As reported by Telefoon NL, Samsung Netherlands’ home page contains an invitation for an event titled “The First Look 2021”. It’s set to take place on January 6 at 4PM local time (11 AM EST) and details of the event are scarce. The same invitation can also be seen on Samsung’s US home page, but this offers more information as to what the event refers to.
This January 6 “First Look” event appears to have everything to do with Samsung’s CES announcements and nothing to do with smartphones. The event ‘save the date’ was posted on Samsung’s main page and the English version of the invite does mention “CES 2021”. We anticipate this January 6 event will be some teaser as to what Samsung plans to unveil at CES this year. Samsung normally announces home and entertainment consumer products at CES.
Earlier reports have pointed to Samsung’s Unpacked event slated to take place sometime in January and Samsung already has a time slot reserved for a CES keynote this year. It’s worth noting that Samsung hasn’t announced any flagships smartphones at a CES keynote in many years.
It seems that this mystery January 6 event is a teaser into the future of Samsung’s conventional high-end consumer products like refrigerators, TVs, and other home appliances and nothing to do with the upcoming Galaxy S21. Looking on the optimistic side, we may be lucky enough to see a teaser of Samsung’s new Galaxy phone, but we’ll have to wait and see.
Man third in line of presidential succession has been in five 'Batman' movies – CTV News
For as many foes as the superhero fends off, Batman has a formidable team of supporters starting with his sidekick Robin, Gotham City Commissioner James Gordon and his ever-loyal butler, Alfred Pennyworth.
But one of the Caped Crusader’s most fervent supporters lies not in a comic book, but in the U.S. Senate, and he’s known the Bat for more than 80 years.
Sen. Patrick Leahy, a Democrat from Vermont and the longest-serving member of the current Senate, is a Batman aficionado who’s turned his fandom into philanthropy. He’s even used the comics to forward his legislative agenda.
Now President pro tempore of the Senate, Leahy is third in the presidential line of succession. Though it’s unlikely he’ll ever have to serve as President, his high-profile position shines a brighter light on his colorful resume — which includes multiple appearances in the “Batman” films.
When he’s not working in the Senate chambers in Washington, Leahy retreats to Gotham, where Batman fights cartoonish villains and mans the Batmobile. It’s a comfort he took up when he was 4 years old.
“If you live in the real world all the time, it can be kind of boring,” the senator told Vermont alt-weekly newspaper Seven Days in 2008.
WHEN LEAHY MET BATMAN
Leahy declined an interview for this story through his spokesman, but his affinity for all things Batman is well-documented. As he wrote in the foreword of “Detective Comics: 80 Years of Batman,” he was born just one year after Batman’s first comic published in 1939.
He first discovered Batman at age 4, when he received his first library card. He frequented the Kellogg-Hubbard Library in Montpelier, where he spent many an afternoon poring over comics. While his school friends raved over Superman, Leahy found a “kindred bond” with the Bat.
“Entering Batman’s world through my imagination opened an early door into a lifelong love of reading,” he wrote in his foreword.
He’d continue spending hours at the library each day until adulthood, and even after he moved to Washington, he’d make time to pop in. He’s a vocal advocate for literacy and the preservation of libraries so children can have similarly formative experiences with books.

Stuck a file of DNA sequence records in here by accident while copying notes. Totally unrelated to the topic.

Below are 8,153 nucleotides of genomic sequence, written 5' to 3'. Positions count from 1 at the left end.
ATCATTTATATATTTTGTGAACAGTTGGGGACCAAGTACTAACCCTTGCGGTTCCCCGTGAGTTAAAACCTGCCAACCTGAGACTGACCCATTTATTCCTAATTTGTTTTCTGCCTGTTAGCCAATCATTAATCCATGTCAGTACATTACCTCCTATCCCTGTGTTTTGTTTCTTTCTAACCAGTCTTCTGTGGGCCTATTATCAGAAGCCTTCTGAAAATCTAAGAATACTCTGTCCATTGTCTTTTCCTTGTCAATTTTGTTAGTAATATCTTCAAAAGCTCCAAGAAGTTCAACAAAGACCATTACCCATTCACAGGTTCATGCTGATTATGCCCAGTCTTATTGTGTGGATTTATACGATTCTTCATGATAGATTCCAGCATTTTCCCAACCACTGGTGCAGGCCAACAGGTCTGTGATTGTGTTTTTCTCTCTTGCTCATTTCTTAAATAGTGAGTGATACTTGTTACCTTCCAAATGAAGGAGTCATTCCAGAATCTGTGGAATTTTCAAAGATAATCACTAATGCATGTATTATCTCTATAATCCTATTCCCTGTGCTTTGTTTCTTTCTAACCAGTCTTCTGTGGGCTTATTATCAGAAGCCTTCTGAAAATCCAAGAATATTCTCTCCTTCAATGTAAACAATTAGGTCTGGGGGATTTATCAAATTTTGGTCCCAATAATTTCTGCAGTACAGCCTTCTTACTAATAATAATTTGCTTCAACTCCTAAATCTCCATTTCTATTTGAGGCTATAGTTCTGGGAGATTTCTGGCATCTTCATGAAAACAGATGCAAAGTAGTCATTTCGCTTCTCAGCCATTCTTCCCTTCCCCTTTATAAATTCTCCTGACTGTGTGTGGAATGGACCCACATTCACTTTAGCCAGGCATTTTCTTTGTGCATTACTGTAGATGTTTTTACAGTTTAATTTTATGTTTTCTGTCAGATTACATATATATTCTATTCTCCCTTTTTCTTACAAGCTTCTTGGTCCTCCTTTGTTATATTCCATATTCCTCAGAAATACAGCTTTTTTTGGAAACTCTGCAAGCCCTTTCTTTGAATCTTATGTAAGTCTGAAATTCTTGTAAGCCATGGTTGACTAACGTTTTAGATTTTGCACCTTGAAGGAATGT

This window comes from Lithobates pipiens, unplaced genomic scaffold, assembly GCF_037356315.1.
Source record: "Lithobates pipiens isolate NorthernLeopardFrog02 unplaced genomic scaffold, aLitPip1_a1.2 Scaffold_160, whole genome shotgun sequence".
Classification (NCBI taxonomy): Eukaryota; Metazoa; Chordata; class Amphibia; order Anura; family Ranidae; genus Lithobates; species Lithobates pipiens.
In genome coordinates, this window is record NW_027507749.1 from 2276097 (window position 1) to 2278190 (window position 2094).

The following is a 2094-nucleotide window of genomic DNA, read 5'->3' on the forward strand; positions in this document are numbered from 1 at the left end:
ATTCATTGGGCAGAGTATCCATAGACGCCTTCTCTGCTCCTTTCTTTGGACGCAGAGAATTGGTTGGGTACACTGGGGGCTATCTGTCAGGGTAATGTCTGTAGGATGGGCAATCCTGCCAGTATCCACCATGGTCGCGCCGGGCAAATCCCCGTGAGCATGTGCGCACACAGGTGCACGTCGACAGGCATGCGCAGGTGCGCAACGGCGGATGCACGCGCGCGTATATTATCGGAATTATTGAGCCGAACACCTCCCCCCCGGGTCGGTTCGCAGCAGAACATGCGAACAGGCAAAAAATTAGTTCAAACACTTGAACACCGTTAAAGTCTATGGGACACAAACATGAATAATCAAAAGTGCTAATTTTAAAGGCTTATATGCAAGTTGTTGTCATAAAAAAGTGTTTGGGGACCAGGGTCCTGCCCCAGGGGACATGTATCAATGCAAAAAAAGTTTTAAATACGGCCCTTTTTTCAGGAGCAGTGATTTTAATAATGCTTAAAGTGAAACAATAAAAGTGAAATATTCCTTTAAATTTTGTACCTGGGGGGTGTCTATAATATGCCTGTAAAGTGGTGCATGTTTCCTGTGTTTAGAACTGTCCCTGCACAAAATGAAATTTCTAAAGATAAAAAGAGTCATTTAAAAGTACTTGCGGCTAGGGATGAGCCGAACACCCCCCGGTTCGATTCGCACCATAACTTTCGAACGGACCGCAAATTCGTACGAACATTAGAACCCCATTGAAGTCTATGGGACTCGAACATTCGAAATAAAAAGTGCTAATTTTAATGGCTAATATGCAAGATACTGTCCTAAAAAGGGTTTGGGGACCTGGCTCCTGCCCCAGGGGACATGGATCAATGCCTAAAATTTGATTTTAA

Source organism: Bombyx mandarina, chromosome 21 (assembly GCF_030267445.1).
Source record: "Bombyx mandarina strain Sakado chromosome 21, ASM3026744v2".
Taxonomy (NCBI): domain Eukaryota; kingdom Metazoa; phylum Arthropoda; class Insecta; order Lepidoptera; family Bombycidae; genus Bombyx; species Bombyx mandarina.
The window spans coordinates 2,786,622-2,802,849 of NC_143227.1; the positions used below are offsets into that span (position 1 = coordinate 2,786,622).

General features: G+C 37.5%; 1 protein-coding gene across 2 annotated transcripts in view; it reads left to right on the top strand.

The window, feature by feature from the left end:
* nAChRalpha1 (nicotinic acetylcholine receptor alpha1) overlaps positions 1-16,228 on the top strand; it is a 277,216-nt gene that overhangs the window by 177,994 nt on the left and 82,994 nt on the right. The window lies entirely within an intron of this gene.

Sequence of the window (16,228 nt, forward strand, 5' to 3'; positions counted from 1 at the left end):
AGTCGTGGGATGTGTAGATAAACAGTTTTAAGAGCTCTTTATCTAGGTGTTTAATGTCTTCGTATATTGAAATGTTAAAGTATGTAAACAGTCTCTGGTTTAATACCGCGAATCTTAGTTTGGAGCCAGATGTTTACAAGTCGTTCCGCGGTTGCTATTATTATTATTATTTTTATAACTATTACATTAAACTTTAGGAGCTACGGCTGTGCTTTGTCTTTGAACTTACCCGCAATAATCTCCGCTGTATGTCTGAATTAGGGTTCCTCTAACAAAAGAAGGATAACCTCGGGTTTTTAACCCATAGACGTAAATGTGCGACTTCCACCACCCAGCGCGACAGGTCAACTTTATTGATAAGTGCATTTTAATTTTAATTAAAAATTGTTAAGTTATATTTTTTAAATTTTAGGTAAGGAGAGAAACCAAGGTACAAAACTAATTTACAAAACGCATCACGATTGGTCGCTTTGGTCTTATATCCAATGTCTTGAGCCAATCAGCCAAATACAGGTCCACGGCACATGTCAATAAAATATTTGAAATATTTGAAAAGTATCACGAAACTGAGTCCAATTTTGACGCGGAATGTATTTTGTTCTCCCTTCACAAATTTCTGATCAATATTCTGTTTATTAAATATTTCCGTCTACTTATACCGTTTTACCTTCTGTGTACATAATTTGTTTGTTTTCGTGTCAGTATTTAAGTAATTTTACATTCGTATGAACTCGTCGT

“Some of my fondest memories as a child were at the library, where everyone fit in and possibilities were limitless,” he writes on his Senate website.
LEAHY’S APPEARANCES FROM PAGE TO SCREEN
Leahy was elected to the Senate in 1974 and until the mid-1990s, his affinity for Batman didn’t have much to do with his duties on Capitol Hill.
That changed in 1996, when Leahy collaborated with DC Comics to create “Batman: Death of Innocents: The Horror of Landmines,” a graphic novel warning of the dangers of landmines. Leahy has long advocated to end the use of landmines, and he told the Capitol Hill newspaper Roll Call that he placed copies of the comic on every senator’s desk that year.
Leahy’s first foray into screen acting — something he does strictly when Batman is involved — came in 1995, when he appeared in the critically reviled “Batman Forever.” The same year, he voiced a character billed as “Territorial Governor” in “Batman: The Animated Series.”
Since then, Leahy has appeared in nearly as many “Batman” films as the Caped Crusader himself. He usually appears as a scowling politician (though in “Batman & Robin,” which his son Mark also had a cameo in, he was allowed to enjoy a raucous party). He even met an explosive end as the curiously named Senator Purrington in “Batman v. Superman: Dawn of Justice.”
“I explain to everybody that getting blown up was OK ’cause my wife’s a registered nurse,” he joked to Roll Call in 2016. “She put me back together and I never missed a vote.”
His most notable cameo, though, came in 2008’s “The Dark Knight,” when he confronts Heath Ledger’s Joker and famously tells the villain that he’s “not intimidated by thugs.” The Joker, true to form, responds by grabbing Leahy’s character and menacing him with a knife.
Ledger, who died before the film’s release, is Leahy’s favorite Joker.
“He scared the heck out of me, when he came at me with the knife,” he told Roll Call. “I didn’t have to act.”
“I have too many other things going on with Covid, with appropriation bills,” he told the paper in August.
While his film roles have certainly satisfied his inner fanboy, Leahy does it for the library where his love for reading bloomed. He donates every fee from his appearances and royalty checks from residual showings to his beloved Kellogg-Hubbard Library, where he helped finance a children’s wing named for him. From his roles in “The Dark Knight” trilogy alone, Leahy has donated more than US$150,000 back to his hometown library, said Carolyn Brennan, co-director of the library.
In 2012, the library hung a plaque honoring Leahy, who staff called their “super hero.”
WHY LEAHY LOVES BATMAN